Nosferatu does look somewhat creaky and dated today — it starts slow, the special effects are simple, and the broad theatrical performances by the supporting cast makes even me smirk — but it glows with fearless imagination, brought to life by Murnau with help from co-producer and designer Albin Grau and captured with painterly compositions to create a rare experience. Nosferatu has the charge of a great dream — vivid, choppy, disjointed, fragmentary, unsettling, and haunting.

Watching Nosferatu is like struggling to remember a dream upon awakening: It’s a montage of fairy-tale fragments, starting from the moment that Max Schreck as Orlock creeps like a spider from his burrow across his castle courtyard to welcome the fly into his parlor (though I wish they had held that shot just a little longer, to increase the sense of entrapment, to corner not just Hutter, but us).

From there, it’s one eerie moment after another: Orlock’s stalking of Hutter; his journey on the freighter to Germany; the way he springs like an erection from his coffin; his slow walk up on the ship’s deck from the subconscious to reality, a black shadow against the sky.

Nosferatu is the first movie made from Dracula and its star, Max Schreck, is the first of the great screen Draculas. Schreck’s name — his real one — is from the German for “terror” and he lives up to it as the most ugly, most bizarre Dracula of all. Great makeup portrays him as the product an unholy union of rat, bat, spider and human corpse, a pestilential fiend, a picture of decay, degradation and stark, mindless hunger, a creeping spirit who turns the world around him into a pale desert with his every step.

He is a creature made of shadow: I still smile at the sight of his iconic silhouette creeps up the stairs and reaches for the door to Ellen’s room and how its clawed hand grabs her face. I also love Orlock’s end, after Ellen traps him by her bed until sunup with the promise of human love, a nice departure from Stoker’s version. Throughout the film, he fades in and fades out until he finally dissolves in the morning sun. Like the memory of a dream, his image is intangible, but real.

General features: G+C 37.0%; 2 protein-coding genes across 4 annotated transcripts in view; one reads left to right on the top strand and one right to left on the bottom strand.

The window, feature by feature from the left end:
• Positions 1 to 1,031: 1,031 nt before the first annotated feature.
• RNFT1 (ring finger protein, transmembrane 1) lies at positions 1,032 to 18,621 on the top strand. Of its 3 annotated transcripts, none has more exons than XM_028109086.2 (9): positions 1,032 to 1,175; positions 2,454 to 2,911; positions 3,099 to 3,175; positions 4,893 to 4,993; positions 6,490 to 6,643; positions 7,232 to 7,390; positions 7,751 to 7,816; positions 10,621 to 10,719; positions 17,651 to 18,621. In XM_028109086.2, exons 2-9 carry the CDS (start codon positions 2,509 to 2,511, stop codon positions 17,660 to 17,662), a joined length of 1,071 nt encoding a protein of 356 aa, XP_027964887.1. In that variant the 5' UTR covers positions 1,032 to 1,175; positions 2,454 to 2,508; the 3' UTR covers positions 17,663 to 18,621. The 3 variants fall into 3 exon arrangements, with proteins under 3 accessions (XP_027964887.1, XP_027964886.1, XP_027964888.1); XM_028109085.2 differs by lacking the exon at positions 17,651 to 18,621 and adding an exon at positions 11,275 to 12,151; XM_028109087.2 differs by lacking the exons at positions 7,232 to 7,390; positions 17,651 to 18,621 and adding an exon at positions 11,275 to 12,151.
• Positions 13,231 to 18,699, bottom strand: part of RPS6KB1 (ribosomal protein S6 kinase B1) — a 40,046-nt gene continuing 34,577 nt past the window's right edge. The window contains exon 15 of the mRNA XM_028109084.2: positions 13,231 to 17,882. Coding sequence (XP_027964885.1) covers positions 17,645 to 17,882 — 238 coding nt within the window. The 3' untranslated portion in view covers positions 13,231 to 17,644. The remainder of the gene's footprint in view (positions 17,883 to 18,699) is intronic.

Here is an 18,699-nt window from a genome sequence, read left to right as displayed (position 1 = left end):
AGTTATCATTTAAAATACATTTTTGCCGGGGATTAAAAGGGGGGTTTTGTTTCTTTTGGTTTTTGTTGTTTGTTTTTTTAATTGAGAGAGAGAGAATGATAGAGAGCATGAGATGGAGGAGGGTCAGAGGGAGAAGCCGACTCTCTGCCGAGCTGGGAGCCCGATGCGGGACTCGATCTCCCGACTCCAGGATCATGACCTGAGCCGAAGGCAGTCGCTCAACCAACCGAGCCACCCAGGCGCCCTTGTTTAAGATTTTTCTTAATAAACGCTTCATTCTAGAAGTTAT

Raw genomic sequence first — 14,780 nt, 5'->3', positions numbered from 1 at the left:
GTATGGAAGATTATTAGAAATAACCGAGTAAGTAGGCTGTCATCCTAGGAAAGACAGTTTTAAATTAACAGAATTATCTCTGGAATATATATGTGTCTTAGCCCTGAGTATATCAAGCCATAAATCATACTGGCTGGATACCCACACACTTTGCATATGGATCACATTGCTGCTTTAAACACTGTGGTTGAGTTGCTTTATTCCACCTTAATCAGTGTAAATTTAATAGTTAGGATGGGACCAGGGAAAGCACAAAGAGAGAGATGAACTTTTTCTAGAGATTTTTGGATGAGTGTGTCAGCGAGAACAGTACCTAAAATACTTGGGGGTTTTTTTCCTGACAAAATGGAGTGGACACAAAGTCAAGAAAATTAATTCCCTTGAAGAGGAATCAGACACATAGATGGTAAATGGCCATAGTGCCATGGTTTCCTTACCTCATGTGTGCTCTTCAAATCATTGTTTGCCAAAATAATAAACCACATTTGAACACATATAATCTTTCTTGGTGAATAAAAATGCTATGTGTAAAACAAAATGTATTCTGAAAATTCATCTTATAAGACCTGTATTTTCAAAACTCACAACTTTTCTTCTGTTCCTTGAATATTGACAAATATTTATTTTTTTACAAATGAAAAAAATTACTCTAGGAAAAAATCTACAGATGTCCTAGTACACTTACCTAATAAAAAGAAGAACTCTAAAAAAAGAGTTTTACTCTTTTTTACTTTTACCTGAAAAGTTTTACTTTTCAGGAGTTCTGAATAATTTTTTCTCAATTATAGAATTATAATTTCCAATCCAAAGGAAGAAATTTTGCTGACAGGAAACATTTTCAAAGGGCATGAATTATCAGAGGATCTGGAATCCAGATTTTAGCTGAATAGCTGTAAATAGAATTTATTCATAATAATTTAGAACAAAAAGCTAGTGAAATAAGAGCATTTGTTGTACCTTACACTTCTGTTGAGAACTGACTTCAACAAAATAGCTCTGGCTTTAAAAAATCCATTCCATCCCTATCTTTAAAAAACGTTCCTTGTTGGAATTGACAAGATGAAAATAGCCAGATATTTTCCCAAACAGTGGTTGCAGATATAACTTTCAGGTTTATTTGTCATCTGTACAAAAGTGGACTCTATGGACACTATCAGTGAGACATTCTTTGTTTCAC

Max Schreck was a noted German character actor in his day. He stood 6'3" but seems even taller in Nosferatu. Even without the fantastic makeup, he was striking, which made him more suitable for characters parts than leads. It also led to fanciful speculation that he really was a vampire. But he was as mortal as the rest of us, dying of a heart attack in 1936.

Copyright 2012/2020 by Thomas Burchfield

Thomas Burchfield’s essay on Luchino Visconti’s contribution to film noir will appear in the upcoming Noir City. His short story “Lucky Day” is in the anthology Berkeley Noir (Akashic Press, May 2020), now available in bookstores everywhere. Another story “What Now, Masked Man?” is in issue #1 of Hello Goodbye Apocalypse. He’s also the author of Butchertown, a ripping, 1920s gangster thriller and the award-winning contemporary vampire novel Dragon’s Ark. His original screenplays Whackers, The Uglies, Now Speaks the Devil and Dracula: Endless Night are available in e-book editions only). Published by Ambler House Publishing, all are available at Amazon, Barnes and Noble, Powell’s Books, and other retailers. His reviews and essays have appeared in Swing Time Magazine,, Bright Lights Film Journal, The Strand Magazine, and Filmfax. He also posts essays on Medium and his own webpage, A Curious Man. He lives in Northern California with his wife, Elizabeth, where he consistently refers to himself in the third person.

Originally published at

The author of BUTCHERTOWN, a 1920s gangster thriller and DRAGON’S ARK, a contemporary Dracula tale, both published through Ambler House Publishing.